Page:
Your job in this problem will be to implement your own working version of the decision tree learning algorithm sketched in Chapter 18 of Russell and Norvig. We'll approach this problem in several stages.4.1.1 (10 points)
First, devise your own sample domain for decision tree learning. The basic idea is that there should be an interesting, nontrivial choice involved--nontrivial in the sense that many factors may enter into your decision. (Examples might include: whether or not to trust the weather enough to go to an outdoor concert; whether or not to apply to a particular graduate school; whether or not to go home for Thanksgiving.) You need to devise a set of perhaps 8-12 binary (yes/no) attributes that characterize your examples, and create about 15 training examples and 5 test examples.4.1.2 (20 points)
Write and test several procedures that will be used for the Choose-Attribute function of the decision tree learning algorithm. The procedures are:Information-value (yes-number, no-number)
This procedure should return the quantitative value of the information associated with a probability distribution ( y/(y+n), n/(y+n) ) as described in the text.Information-gain (yes-examples, no-examples, attribute)
This procedure should return the information gain resulting from using a particular attribute to partition a root with the set of starting yes- and no-examples into distinct subtrees.Choose-best-attribute-by-information-value (examples, attributes)
This procedure should find the best attribute in the set of attributes (using the information value) to partition the set of examples into distinct subtrees.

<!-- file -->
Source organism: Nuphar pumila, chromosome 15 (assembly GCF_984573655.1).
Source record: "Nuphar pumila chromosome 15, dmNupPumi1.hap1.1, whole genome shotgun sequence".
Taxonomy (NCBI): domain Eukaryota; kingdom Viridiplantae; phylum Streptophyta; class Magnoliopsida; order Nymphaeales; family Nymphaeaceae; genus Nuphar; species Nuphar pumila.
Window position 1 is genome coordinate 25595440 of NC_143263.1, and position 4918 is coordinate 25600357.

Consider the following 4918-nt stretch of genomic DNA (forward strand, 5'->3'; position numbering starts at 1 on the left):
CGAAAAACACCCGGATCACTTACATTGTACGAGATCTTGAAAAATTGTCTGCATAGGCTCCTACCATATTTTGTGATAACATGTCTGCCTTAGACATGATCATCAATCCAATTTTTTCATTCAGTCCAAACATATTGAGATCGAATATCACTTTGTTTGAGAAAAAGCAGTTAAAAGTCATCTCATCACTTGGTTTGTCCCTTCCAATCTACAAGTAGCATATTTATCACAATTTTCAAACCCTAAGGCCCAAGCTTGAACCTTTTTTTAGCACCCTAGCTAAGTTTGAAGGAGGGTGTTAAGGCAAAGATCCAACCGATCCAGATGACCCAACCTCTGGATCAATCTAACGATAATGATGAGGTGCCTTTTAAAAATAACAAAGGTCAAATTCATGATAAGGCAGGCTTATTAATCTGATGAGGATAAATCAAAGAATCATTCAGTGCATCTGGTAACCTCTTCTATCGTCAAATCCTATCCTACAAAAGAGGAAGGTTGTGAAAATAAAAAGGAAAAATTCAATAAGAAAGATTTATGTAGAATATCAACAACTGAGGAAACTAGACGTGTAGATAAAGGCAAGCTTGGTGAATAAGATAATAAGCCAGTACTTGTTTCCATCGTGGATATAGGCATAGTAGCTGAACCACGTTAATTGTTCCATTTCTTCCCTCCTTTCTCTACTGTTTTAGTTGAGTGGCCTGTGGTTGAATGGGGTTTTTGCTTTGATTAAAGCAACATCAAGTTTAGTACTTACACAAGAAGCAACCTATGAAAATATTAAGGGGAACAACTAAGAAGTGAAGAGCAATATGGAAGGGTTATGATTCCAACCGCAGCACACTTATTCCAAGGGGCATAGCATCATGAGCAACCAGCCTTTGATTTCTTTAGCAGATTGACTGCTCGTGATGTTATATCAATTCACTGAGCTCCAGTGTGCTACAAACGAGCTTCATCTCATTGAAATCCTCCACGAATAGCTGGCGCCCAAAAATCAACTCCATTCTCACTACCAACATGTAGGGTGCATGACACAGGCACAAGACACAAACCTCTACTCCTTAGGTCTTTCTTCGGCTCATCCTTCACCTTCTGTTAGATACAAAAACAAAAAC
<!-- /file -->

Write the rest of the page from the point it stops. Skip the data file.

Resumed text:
Show how your procedures work on some sample input.
4.1.3 (5 points)
Using your information-value procedure, answer the following question:
Suppose we start with a set of 100 yes-examples and 100 no-examples; and suppose that one attribute would partition the set into two subtrees, one with 70 yes-examples and 40 no-examples, and the other with 30 yes-examples and 60 no-examples. Now suppose that we have a second attribute that partitions the set into two subtrees, one with N yes-examples and 0 no-examples, and one with 100-N yes-examples and 100 no-examples. What is the smallest value of N such that the second attribute is superior to the first for partitioning the original set?
4.1.4 (30 points)
Implement the full decision-tree learning algorithm (using the information-based procedures that you created in 4.1.2, or procedures like them); and then run the algorithm on your training sample to produce a decision tree. Once that tree is created, verify that it correctly classifies your training examples. How close is it to the tree that you might have expected (based on introspection)?
4.1.5 (15 points)
Implement a procedure which, when given an unclassified example and a decision tree, uses the decsion tree to classify the example. (In other words, we now want to use the tree created in 4.1.4 to classify new examples.) Show how your decision tree from 4.1.4 classifies the test examples that you devised in 4.1.1.
4.1.6 (20 points)
Now experiment with the algorithm that you created in 4.1.4 so that it uses two alternative methods for choosing the next attribute to use in partitioning a tree into subtrees. First, use a method that simply chooses an attribute at random; now run your algorithm on the training set and show the tree that this new version of the algorithm would produce. Second, use a method that chooses the attribute on the basis of the following rule:
a. Define the yes-no-difference for a given set (yes-examples, no-examples) as the absolute value of the difference between the number of yes-examples and the number of no-examples.
b. Define the yes-no-subtree-difference for a given attribute as the sum of the yes-no-differences of the two subtrees produced by a given binary attribute.
c. Choose the "best" attribute by a method which maximizes the yes-no-subtree-difference for a given attribute choice.
Once more, run this new version of the algorithm on the training set and show the tree that this new version would produce. How do these two alternative tree-producing algorithms compare with the original information-based algorithm in terms of (i) the size of the tree produced, and (ii) the quality or understandability of the tree produced?